Obama said construction of the center—up to 225,000 square feet overall—would take about four years, but programming would begin this year. He said he and former first lady Michelle Obama, who also attended, would personally donate $2 million to summer job efforts in the city. He said Chicago has a lot to offer, but most people outside the city only see headlines about the violence.

"We don't want to wait for a building," he said. "This is about reaching out right now."

It was Obama's second public appearance since he left office. Last week, the former president spoke with young leaders at the University of Chicago in a conversation about civic engagement on Monday, the same day that Fox Business reported that Obama will receive $400,000 for a speech he plans to deliver at a healthcare conference organized by the financial services firm Cantor Fitzgerald in September.

The fee is equal to the salary Obama received as president and twice what former President Bill Clinton has received for speeches, according to the New York Times. Hillary Clinton's fees have varied, but the former first lady and presidential candidate received as much as $325,000 for a single appearance in 2015, the Washington Post reports. Former President George W. Bush is reportedly paid $100,000 to $175,000 for his speaking engagements.

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Obama listens as participants speak during a forum at the University of Chicago held to promote community organizing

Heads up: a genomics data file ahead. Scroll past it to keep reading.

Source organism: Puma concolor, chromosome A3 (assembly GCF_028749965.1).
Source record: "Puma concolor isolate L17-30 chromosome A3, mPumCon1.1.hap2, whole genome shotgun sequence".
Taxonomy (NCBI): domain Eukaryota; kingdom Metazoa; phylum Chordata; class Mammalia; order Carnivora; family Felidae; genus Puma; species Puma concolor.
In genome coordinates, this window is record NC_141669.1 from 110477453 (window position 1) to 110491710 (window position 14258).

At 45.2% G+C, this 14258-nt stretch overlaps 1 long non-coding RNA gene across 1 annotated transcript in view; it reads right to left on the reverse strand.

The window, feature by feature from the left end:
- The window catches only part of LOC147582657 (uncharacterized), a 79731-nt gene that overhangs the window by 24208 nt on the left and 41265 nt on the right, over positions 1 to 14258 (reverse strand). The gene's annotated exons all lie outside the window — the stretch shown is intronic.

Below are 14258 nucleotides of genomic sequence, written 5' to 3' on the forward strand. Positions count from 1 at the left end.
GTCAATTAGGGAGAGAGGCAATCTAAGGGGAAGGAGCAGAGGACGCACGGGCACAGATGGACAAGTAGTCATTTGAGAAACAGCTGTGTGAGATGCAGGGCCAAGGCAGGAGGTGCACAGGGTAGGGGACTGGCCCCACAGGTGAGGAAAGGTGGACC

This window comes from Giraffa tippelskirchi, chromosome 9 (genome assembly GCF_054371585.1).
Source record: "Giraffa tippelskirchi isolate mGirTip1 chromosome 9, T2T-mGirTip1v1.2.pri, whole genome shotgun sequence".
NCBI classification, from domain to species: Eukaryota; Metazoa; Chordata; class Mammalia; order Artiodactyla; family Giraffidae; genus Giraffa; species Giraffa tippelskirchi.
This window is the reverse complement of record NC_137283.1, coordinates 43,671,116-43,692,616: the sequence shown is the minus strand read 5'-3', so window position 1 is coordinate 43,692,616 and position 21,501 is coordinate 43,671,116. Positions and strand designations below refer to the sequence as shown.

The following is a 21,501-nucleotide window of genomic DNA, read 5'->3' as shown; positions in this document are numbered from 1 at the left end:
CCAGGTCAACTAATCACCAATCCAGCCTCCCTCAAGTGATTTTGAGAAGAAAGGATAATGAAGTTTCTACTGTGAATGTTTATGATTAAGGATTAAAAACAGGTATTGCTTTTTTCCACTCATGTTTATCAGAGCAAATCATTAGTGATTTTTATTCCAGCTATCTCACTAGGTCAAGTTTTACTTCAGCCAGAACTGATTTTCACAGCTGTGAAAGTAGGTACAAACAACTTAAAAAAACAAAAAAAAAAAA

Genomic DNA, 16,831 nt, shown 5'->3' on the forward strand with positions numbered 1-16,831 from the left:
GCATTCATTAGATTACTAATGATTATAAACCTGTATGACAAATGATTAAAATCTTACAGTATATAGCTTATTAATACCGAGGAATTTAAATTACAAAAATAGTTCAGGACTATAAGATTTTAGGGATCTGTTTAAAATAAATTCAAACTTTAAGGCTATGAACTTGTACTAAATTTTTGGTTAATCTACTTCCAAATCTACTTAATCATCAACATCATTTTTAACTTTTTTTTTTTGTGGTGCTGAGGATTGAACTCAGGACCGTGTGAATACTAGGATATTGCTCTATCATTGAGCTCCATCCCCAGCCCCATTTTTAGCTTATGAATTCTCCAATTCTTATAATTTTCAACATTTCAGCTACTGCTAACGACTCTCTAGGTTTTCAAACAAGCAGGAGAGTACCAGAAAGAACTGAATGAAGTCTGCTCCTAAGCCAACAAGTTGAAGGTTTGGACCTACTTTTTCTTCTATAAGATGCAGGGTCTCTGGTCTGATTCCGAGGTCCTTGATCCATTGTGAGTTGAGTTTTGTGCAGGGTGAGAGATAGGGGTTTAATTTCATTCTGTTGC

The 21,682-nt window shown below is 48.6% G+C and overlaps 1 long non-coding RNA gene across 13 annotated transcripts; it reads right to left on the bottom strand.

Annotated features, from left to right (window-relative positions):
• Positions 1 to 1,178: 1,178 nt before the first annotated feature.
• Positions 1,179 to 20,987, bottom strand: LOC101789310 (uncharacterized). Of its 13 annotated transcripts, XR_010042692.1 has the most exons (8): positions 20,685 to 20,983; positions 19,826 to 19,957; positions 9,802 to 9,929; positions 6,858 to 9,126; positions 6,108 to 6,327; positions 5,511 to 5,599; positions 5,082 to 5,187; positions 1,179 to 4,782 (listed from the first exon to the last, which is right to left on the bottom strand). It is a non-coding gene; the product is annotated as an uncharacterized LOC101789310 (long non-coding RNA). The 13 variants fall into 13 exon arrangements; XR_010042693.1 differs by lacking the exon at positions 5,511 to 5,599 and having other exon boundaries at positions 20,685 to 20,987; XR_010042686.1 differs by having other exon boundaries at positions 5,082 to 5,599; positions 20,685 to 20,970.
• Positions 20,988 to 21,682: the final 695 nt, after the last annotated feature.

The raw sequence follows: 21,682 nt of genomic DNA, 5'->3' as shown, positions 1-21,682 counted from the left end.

The news of Obama's fee has drawn criticism for liberals and conservatives, and critics have pointed out how often the former president criticized big banks and the growing wealth inequality. "I believe this is the defining challenge of our time: Making sure our economy works for every working American," Obama said in a speech in December 2013.

The Washington Post's Aaron Blake published a story outlining "4 reasons Obama’s $400,000 Wall Street speech is a bad idea." And Vox’s Matthew Yglesias wrote, "Obama’s $400,000 Wall Street speaking fee will undermine everything he believes in. To fight the rising tide of populism, mainstream leaders need to raise their ethical game."

The backlash drew the spotlight away from Obama's Monday remarks, his first public speech post-presidency (read the full transcript here). During the speech the former president focused on both his time as a community organizer in Chicago as well as his optimism for the future of American democracy.

“We have some of the lowest voting rates of any democracy and low participation rates than translate into a further gap between who's governing us and what we believe,” Obama said.

“The only folks who are going to be able to solve that problem are going to be young people, the next generation. And I have been encouraged everywhere I go in the United States, but also everywhere around the world to see how sharp and astute and tolerant and thoughtful and entrepreneurial our young people are.”

He also shared that breaking down the barriers that inhibit young people from getting involved is one of his goals for life out of the Oval Office.

“The question then becomes what are the ways in which we can create pathways for them to take leadership, for them to get involved? Are there ways in which we can knock down some of the barriers that are discouraging young people about a life of service?” Obama asked.